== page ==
NEW YORK — President John F. Kennedy's golf clubs, split into two lots of woods and irons, sold Thursday for a combined $1,160,000 during Day 3 of the phenomenon known as the Jacqueline Kennedy Onassis estate auction.
Amid gasps and applause, four MacGregor woods and a Wilson 2 wood were hammered down for $772,500, while a set of Ben Hogan irons sold for $387,500. Both sets of clubs, which had estimated values of $900 each, were contained in golf bags with the logo "JFK, Washington, D.C."
"You never know," said Sotheby's auctioneer William W. Stahl Jr., amazement in his voice, as the bids for the woods mounted.
Both of the purchasers preferred to remain anonymous, Sotheby's said.
The late president's Robot K-44 putter went for $63,000. His MacGregor putter, called "the crook," went for $65,750 to James F. Heinz Jr., an insurance executive from Chicago who collects historic clubs. He was in London but relayed bids by phone to Don Mudd, his representative in the auction room.
"He decided he wanted to go for it," Mudd said.
Most players these days favor metal woods, and at the discount price for the popular Great Big Bertha titanium driver, the buyer of Kennedy's woods could have bought 1,931 high-tech clubs.
But he or she wouldn't have owned a piece of history, and that is the cache that Sotheby's used in its promotion of the auction to drive prices for the former first lady's possessions sky high.
With one day remaining, the sale has brought in $28,311,666. Sotheby's extremely conservative estimate for the complete auction was $4.6 million.
A triple strand of fake pearls, memorialized in a 1962 photograph of young John F. Kennedy Jr. playing with them around the neck of his laughing mother, sold Thursday for $211,500.
The sale of the simulated pearls, which had a pre-sale estimate of $500 to $700, typified the consuming interest in anything Jackie. Sotheby's president Diana Brooks said Thursday's costume jewelry session alone set a record for exceeding a pre-sale estimate: $2.5 million, or 61 times the pre-sale estimate of $39,000.
The winning bidder for the necklace was the Franklin Mint, a suburban Philadelphia company specializing in collectible reproductions.
Jack Wilke, the company's vice president of communications and marketing, said the pearls would be exhibited at the mint's headquarters and at a number of the mint's stores around the country. He did not discount the possibility of eventually offering reproductions for sale, but said that motive was "not the driving force behind the purchase."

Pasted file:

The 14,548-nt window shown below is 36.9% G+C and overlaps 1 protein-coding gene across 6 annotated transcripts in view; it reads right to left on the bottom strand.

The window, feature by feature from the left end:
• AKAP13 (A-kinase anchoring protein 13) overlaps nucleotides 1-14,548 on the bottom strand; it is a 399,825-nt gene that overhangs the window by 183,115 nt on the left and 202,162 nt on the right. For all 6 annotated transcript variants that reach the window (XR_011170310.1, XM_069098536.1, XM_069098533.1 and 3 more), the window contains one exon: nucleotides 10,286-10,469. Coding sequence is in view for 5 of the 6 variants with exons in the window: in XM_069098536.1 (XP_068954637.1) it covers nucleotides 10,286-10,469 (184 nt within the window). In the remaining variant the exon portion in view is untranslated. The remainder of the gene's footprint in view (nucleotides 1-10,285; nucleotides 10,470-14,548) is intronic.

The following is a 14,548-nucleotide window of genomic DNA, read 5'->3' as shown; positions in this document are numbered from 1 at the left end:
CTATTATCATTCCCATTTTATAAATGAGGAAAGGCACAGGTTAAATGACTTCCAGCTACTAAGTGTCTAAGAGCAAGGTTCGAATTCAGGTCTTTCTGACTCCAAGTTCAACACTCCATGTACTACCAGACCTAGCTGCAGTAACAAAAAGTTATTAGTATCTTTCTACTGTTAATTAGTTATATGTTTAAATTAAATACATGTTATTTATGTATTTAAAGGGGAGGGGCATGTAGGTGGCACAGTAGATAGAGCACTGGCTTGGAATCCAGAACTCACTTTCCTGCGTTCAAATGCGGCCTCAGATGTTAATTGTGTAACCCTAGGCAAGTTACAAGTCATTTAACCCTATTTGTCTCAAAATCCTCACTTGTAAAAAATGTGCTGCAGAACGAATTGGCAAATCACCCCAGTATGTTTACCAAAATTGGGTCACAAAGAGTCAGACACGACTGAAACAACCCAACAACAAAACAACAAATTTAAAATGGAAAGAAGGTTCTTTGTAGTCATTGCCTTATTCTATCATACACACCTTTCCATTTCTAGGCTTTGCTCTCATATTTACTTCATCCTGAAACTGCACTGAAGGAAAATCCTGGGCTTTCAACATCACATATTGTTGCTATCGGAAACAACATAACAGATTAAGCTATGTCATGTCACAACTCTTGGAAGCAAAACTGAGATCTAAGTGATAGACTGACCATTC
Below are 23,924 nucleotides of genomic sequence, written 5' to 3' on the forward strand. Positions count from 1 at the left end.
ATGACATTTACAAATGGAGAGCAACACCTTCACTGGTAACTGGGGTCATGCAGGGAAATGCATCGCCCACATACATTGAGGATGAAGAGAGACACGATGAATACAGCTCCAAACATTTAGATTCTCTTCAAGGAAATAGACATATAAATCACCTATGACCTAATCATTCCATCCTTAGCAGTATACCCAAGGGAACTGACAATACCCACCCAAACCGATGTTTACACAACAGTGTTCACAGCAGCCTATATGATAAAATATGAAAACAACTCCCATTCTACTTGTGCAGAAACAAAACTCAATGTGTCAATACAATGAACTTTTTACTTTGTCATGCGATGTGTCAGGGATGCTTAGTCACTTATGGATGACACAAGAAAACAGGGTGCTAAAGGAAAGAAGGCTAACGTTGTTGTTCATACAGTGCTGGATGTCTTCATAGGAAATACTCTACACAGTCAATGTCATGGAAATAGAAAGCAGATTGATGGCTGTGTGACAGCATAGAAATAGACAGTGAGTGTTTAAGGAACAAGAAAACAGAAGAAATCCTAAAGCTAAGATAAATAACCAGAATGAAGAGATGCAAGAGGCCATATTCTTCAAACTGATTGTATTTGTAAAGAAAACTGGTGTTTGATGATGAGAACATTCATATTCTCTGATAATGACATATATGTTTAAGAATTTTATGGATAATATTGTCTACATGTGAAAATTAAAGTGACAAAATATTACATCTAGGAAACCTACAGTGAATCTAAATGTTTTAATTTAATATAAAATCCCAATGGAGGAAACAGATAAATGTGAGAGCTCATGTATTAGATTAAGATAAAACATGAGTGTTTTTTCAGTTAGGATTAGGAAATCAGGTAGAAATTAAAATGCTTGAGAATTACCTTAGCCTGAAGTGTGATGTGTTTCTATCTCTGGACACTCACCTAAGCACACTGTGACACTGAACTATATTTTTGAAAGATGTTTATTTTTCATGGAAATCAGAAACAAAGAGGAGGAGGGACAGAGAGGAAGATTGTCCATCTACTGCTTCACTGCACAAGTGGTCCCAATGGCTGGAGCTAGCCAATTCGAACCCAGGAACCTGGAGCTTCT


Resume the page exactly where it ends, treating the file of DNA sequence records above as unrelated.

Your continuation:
Nevertheless, the purchase and some others like it underline that more than nostalgia is involved in some of the successful bids at the Kennedy auction.
On Thursday, a black-beaded, double-strand necklace of costume jewelry, which Mrs. Onassis wore when her first husband announced his candidacy for president and when she met French President Charles De Gaulle in Paris in 1961, was purchased by French clothing company Gerard Darel for $101,500.
Through a translator, Danielle Darel, owner of the company, said it would be worn by models in print and television ads. The company's slogan is "the story of charm," she said and Mrs. Onassis was "the representation of charm."
During a promotional appearance before the sale, Brooks had predicted the necklace would sell for more than $1,000, but she noted that a similar necklace could probably be bought for about $10 at a jewelry counter.
Throughout the day, bidding was spirited for all manner of Kennedy objects. An Italian marble relief went for $63,000. Three of Mrs. Onassis' riding saddles sold for $90,500, $46,000 and $34,500, respectively.
Peter Lerner, a Toronto businessman, spent $125,000 over three days on 11 items, including 12 silver ashtrays with the initials "JBK," which cost him $42,550. He also bought a silver cigarette box, books, salt and pepper sets and bangle bracelets--some destined to be gifts.
"I don't believe in building my wealth in the bank. I'd rather have things I can enjoy and look at," he told the Associated Press.
Not everyone was so fortunate. Linda Dyer, president of Finishing Touches, an etiquette school brought $2,500 for a piece of history. She walked away empty-handed.
Dyer thought $2,500 "was more than realistic, but who knew? . . . My little bubble is burst."
A losing bidder for both sets of the golf clubs was Don Carter, a private investor from Old Brookville, N.Y., who said he was in the 11th grade when President Kennedy was assassinated. Carter said he had wanted the clubs to put in his bedroom, but dropped out of the bidding for the woods when he realized his competition appeared prepared to bid whatever was necessary.
"I mentioned to the auctioneer I was teed off," Carter said, adding he regarded both sets of golf clubs as the "heart of the auction."
Carter didn't walk away empty-handed, however. He said he earlier had purchased three book lots and a painting, and that he was getting ready to bid at today's final sale.
The last item for sale tonight will be Mrs. Onassis' 1992 four-door BMW 325i sedan.
The total for the four-day Kennedy auction is not likely to reach the league of the Dorrance family estate in Philadelphia, which was auctioned for $130 million in the late 1980s. That estate included many highly valuable impressionist paintings.
But the Onassis sale has already eclipsed the $25 million raised when artist Andy Warhol's estate was auctioned in 1987. And it could approach the $50 million raised for the Duchess of Windsor's estate the same year.
Mrs. Onassis died of cancer in May 1994, but before her death she discussed the possibility of an auction with her lawyer, Alexander D. Forger, and with her children, John F. Kennedy Jr. and Caroline Kennedy Schlossberg. The proceeds will help the estate pay taxes.